The Devil's Dominion

The Devil's Dominion : Magic and Religion in Early New England

3.47 (48 ratings by Goodreads)
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The Devil's Dominion examines the use of folk magic by ordinary men and women in early New England. The book describes in vivid detail the magical techniques used by settlers and the assumptions which underlaid them. Godbeer argues that layfolk were generally far less consistent in their beliefs and actions than their ministers would have liked; even church members sometimes turned to magic. The Devil's Dominion reveals that the relationship between magical and religious belief was complex and ambivalent: some members of the community rejected magic altogether, but others did not. Godbeer argues that the controversy surrounding astrological prediction in early New England paralleled clerical condemnation of magical practice, and that the different perspectives on witchcraft engendered by magical tradition and Puritan doctrine often caused confusion and disagreement when New Englanders sought legal punishment of more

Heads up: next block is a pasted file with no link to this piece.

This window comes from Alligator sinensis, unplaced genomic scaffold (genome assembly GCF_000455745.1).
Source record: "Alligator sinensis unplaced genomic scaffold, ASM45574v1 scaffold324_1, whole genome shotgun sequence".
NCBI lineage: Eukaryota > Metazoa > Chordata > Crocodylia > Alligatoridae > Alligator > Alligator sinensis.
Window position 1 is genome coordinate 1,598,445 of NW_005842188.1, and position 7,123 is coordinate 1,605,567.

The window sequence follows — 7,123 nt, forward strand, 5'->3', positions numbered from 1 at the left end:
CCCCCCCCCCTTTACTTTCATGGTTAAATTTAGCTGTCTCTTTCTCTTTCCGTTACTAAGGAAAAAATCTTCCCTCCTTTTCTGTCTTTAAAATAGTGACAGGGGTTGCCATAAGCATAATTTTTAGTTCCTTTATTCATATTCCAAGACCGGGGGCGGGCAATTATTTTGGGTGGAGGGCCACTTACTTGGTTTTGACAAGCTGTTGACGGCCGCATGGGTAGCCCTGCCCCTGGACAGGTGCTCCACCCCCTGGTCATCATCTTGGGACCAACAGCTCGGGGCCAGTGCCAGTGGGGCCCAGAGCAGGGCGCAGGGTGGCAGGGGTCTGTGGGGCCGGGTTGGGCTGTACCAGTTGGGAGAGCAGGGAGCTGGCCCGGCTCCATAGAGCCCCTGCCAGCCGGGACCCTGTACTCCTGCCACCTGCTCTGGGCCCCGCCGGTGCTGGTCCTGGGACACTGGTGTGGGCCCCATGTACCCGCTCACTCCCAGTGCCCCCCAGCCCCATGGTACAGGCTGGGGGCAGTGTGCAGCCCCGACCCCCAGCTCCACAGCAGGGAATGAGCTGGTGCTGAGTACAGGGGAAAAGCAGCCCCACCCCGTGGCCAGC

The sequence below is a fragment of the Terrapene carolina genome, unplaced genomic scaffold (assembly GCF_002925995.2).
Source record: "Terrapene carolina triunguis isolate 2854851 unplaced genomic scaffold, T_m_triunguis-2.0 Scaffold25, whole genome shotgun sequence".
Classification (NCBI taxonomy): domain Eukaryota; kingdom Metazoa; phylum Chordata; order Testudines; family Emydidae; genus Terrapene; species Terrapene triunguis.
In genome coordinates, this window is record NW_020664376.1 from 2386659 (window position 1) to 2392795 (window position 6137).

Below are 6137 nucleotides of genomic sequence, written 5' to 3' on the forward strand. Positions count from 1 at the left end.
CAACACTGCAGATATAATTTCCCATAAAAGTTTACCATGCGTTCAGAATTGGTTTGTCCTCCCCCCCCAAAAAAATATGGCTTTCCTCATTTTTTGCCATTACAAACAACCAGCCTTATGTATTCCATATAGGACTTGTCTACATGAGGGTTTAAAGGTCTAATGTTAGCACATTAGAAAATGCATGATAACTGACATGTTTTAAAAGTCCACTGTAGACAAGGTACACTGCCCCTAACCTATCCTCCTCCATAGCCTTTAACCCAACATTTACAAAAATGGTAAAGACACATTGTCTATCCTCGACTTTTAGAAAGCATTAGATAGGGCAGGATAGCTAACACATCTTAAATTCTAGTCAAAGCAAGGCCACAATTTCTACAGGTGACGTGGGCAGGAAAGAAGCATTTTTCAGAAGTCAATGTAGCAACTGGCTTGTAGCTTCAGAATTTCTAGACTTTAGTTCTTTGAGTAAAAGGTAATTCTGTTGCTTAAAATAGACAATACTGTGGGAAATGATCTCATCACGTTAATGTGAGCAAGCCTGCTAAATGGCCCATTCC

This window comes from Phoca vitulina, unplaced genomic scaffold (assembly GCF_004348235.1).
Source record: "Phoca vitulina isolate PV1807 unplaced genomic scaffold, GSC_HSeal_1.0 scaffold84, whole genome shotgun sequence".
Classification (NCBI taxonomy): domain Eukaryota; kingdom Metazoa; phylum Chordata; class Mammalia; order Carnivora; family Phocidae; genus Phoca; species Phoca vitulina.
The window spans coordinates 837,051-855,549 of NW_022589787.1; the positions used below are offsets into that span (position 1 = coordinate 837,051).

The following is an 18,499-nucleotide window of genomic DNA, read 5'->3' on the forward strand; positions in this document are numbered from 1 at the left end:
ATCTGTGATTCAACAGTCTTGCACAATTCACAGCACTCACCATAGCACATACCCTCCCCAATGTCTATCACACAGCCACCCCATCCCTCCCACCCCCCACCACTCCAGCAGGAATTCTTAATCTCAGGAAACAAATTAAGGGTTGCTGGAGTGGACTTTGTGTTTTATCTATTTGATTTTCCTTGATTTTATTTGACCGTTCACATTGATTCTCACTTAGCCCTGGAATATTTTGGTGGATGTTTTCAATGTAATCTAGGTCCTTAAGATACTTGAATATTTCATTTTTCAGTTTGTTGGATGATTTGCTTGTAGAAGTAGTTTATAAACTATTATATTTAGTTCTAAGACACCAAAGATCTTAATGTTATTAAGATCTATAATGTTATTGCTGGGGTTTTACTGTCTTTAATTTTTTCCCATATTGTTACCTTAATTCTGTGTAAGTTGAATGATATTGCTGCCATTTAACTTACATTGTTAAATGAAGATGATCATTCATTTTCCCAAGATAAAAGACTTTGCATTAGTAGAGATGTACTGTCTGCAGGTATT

Product details

  • Electronic book text
  • Cambridge University Press (Virtual Publishing)
  • Cambridge, United Kingdom
  • 1139242857
  • 9781139242851

Review quote

'Godbeer shows us that popular belief in magic underlay most accusations of witchcraft, even in the Salem epidemic, and he also shows that popular belief did not necessarily ascribe the efficacy of magic, and by consequence of witchcraft, to the devil.' Edmund S. Morgan, The New York Review of Books 'Godbeer gives a cogent analysis of the political and religious climate that led to the Salem outbreak, acknowledging other historians' extensive work in this area while presenting his own argument in the context of surviving folk practices.' Tidesshow more

Table of contents

Acknowledgments; Preface; Introduction; 1. 'Magical experiments': divining, healing and destroying in seventeenth-century New England; 2. 'The serpent that lies in the grass unseen': clerical and lay opposition to magic; 3. 'Entertaining Satan': sin, suffering, and countermagic; 4. 'Sinful curiosity': astrological discourse in early New England; 5. 'Insufficient grounds for conviction': witchcraft, the courts, and countermagic; 6. 'Rape of a whole colony': the 1692 witch-hunt; Epilogue; more

Rating details

48 ratings
3.47 out of 5 stars
5 8% (4)
4 44% (21)
3 35% (17)
2 12% (6)
1 0% (0)
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